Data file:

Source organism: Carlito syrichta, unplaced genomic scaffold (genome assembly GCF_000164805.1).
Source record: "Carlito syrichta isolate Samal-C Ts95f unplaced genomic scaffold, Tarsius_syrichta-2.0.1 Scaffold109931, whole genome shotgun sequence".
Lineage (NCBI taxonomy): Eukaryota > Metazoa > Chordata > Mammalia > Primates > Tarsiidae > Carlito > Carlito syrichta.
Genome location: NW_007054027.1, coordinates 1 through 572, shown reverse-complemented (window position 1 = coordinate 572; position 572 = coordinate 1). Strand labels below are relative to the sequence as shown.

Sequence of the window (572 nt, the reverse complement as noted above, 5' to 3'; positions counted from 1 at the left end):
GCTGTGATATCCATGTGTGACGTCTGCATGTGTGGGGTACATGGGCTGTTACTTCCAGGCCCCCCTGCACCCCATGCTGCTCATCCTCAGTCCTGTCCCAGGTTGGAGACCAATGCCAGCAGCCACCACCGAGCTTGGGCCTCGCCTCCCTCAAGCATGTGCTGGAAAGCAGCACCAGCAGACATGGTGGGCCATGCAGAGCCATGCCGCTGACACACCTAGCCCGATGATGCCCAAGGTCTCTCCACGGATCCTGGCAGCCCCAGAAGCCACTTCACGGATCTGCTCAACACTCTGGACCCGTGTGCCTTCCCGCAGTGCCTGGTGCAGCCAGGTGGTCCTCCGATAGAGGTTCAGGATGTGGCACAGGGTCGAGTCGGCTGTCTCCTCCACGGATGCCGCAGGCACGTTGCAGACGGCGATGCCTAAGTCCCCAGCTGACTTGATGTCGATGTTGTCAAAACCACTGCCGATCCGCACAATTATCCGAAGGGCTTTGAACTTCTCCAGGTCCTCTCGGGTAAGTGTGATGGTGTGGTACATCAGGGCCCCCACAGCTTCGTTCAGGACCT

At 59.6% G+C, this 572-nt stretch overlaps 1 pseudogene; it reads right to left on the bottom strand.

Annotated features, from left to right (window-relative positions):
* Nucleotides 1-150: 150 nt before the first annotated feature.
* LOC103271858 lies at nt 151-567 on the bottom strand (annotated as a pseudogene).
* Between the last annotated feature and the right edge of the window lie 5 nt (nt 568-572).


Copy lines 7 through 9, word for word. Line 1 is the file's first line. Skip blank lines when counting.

At 59.6% G+C, this 572-nt stretch overlaps 1 pseudogene; it reads right to left on the bottom strand.

Annotated features, from left to right (window-relative positions):
* Nucleotides 1-150: 150 nt before the first annotated feature.